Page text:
Prepare your garden for growing fruit
Before planting fruits, check that soil and site conditions meet the requirements for tree fruits and small fruits.
Harvesting apples, cherries or berries is one of the most rewarding parts of having fruit crops in the garden. To reach this point, a gardener must first work on a variety of maintenance issues related to integrated pest management, proper watering, and most importantly, soil conditions. Soil type, pH and nutrient balance are factors that should be identified before any bare root fruit trees are put into the ground.
Testing the soil conditions prior to planting is essential to identify if your site is ready to grow and produce fruit. Most tree fruits and berries require soil pH in the range of 6.0 – 7.0. Blueberries are the exception, and they thrive in acidic soils with pH of 4.5 – 5.5. If you have not previously tested the soil and the leaves are yellowing, even after being sufficiently irrigated (Photo 1), this can be a sign of a nutrient deficiency or soil conditions that don’t match the requirements for fruits.
Soil pH can be increased with lime or decreased with sulfur. However, these changes take months to a year for an effect and are unlikely to modify soil pH beyond 0.5 – 1.0. Avoid overapplying any nutrients or fertilizer, or you risk creating an environment that will be toxic to the plants and cause leaves to yellow.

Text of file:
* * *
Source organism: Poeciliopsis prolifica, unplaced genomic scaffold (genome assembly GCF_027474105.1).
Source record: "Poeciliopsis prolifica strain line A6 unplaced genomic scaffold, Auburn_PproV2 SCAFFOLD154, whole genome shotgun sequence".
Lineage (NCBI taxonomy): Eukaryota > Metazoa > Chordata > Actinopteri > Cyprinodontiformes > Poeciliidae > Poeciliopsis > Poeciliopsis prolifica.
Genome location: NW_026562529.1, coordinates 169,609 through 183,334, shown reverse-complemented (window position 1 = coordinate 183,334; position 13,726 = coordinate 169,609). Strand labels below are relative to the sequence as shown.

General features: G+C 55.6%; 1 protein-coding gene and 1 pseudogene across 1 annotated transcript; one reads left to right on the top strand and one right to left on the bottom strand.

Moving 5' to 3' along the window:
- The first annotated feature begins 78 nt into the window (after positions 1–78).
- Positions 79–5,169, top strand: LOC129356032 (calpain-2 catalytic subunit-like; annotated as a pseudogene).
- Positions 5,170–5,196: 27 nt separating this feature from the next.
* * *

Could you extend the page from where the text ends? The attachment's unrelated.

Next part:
Other nutrients before planting
Site preparation is critical to keep tree fruits and small fruits on track for annual growth and eventual fruit production. When the site is ready for planting, be sure that the available area also matches the spacing requirements for an individual tree or bush. Most standard rootstocks require 25 x 25 feet at maturity, while dwarf varieties will need 8 – 12 feet of spacing.
The need to apply nitrogen and other nutrients will depend on the results of a soil test. Nothing should be applied into the planting hole. Instead, apply fertilizer as a band around the tree a few weeks after planting (Photo 2). Soil organic matter should be 2 – 5%. If organic matter is too low, compost or shredded leaves applied as mulch are good options to improve soil structure and moisture retention. Once your tree has become established in the ground, visit the Michigan State University Extension article, “Spring fertilization of garden fruits,” to learn more about the correct amount of fertilizer to apply annually.
If you are considering growing fruit or have recently started, MSU Extension’s Backyard Fruits 101 is an excellent online course that will prepare you to select, plant and maintain the many fruits that can be grown in Michigan.